Travelling through heat, cold and dust

The Karoo was in the grips of a terrible drought in the November, 1903, when T Silver attempted to drive through the area. This decision cost him dearly.  He tells of his experiences in The Veld and African Pictorial, of November, 1903. “The sun-baked Karoo lay before me, an illimitable panorama of rocky boulders, stunted bushes, waterless river beds and sand, sand, sand! Stone and sand, sand and stone – nothing else.  Only the hum of beetles broke the deadly monotony.  In this dreary, dancing, palpitating heat if was difficult to find the right track. All too soon darkness fell. My petrol ran out, and I was exhausted. There was nothing for it, I was forced to sleep beside the machine. The night became bitterly cold. I had no water, my tongue was parched and my lips cracked. As soon as daylight came I decided to walk to Prince Albert. It was a dreary, wearing, 15 mile (24 km) trudge.” A day’s rest was badly needed, but with the tanks refilled, he decided to push on.  Still good luck was not with him.  All too soon he ran into a blinding dust storm. He tried to grope his way through it to Victoria West, but the task was too daunting, he did not manage. Staying on the road was virtually impossible.  A patrolling policeman found him lying prostrate beside his car.  The policeman had to use brandy to revive him.  Fortunately he was also able to offer Silver a little nourishment and food.  Then, patched up, “with mouth, lips and ears covered in ghastly-looking sores, boots worn through and feet badly blistered”, Silver eventually reached the Modder River.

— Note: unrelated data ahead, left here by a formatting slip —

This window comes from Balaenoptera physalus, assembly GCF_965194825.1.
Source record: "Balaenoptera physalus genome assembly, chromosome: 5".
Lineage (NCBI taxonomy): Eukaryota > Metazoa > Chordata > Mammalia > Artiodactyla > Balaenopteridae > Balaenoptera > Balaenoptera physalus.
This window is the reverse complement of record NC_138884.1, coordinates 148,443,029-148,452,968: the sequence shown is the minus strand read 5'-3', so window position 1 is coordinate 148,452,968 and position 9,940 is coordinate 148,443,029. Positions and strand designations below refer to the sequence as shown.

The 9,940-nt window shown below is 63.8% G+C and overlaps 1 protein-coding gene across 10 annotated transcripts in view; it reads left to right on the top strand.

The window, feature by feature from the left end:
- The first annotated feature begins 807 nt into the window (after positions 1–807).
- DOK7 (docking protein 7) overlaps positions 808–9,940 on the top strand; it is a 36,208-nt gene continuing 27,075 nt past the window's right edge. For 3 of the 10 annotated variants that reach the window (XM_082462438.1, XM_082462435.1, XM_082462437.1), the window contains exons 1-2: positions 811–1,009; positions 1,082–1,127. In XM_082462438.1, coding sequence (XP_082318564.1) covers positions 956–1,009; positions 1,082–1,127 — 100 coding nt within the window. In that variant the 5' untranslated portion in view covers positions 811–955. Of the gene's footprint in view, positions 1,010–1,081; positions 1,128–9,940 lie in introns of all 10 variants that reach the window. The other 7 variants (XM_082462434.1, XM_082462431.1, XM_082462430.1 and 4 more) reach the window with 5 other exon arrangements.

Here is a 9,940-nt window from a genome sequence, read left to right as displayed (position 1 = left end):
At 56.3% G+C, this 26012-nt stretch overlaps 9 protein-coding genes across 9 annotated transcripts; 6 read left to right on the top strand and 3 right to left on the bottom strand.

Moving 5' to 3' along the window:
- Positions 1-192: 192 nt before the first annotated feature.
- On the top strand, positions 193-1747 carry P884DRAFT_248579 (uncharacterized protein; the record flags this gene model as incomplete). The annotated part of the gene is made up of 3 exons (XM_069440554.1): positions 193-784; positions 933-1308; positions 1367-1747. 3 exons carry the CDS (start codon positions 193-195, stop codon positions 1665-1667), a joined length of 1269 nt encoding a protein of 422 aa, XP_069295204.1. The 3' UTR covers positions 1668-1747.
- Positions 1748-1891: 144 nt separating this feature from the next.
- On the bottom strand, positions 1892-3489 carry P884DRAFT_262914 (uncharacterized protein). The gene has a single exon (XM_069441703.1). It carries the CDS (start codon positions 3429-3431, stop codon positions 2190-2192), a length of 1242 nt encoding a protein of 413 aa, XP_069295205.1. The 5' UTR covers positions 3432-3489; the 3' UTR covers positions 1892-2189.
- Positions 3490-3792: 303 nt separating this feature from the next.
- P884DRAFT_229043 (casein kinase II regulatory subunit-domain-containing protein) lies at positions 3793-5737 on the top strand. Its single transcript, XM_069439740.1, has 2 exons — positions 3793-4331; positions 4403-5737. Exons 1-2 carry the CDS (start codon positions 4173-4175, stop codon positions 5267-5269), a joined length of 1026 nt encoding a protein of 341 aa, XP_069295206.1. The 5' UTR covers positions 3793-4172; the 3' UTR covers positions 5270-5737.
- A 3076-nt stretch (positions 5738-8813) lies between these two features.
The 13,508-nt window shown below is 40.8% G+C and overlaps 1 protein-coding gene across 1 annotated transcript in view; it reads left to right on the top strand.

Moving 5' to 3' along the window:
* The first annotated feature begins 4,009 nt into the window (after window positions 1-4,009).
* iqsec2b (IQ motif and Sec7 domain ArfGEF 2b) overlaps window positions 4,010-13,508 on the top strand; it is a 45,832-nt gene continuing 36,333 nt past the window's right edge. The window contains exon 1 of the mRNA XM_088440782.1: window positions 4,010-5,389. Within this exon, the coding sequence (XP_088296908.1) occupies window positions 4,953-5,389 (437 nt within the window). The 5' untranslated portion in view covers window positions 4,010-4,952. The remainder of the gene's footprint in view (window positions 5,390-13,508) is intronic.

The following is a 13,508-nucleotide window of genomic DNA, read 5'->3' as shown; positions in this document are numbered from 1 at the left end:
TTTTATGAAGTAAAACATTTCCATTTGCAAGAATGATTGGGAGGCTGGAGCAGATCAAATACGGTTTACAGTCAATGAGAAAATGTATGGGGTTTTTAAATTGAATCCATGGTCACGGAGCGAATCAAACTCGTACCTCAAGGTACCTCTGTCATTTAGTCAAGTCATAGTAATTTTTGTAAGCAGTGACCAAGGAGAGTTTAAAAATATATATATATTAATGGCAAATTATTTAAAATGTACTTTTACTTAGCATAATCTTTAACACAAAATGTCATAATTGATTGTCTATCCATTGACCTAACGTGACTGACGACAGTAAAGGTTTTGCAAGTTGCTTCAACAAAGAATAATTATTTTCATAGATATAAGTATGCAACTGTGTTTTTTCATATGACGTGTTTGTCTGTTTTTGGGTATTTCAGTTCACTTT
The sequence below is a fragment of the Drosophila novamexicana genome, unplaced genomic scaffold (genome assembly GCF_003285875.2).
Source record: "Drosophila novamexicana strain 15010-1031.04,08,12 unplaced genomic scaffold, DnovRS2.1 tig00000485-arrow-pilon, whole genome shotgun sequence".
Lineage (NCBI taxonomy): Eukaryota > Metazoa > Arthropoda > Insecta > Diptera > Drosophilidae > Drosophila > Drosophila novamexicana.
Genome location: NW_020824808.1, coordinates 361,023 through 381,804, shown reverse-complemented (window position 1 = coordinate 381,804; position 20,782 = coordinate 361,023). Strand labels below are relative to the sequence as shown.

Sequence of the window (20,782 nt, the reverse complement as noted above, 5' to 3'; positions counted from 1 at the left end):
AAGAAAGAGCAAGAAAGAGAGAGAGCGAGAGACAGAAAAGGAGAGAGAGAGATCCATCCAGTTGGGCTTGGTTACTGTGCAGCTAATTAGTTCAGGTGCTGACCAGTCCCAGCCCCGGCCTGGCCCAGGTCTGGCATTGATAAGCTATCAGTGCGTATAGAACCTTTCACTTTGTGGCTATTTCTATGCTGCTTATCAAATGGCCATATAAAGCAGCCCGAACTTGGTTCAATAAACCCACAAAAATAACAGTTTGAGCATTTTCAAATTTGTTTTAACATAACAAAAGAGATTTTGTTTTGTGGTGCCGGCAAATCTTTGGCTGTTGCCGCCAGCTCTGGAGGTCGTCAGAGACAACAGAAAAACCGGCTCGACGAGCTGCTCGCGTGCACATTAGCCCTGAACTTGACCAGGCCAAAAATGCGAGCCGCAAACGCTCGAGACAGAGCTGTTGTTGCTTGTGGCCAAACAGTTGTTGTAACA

© Rose’s Roundup, June 2011 (No 209)

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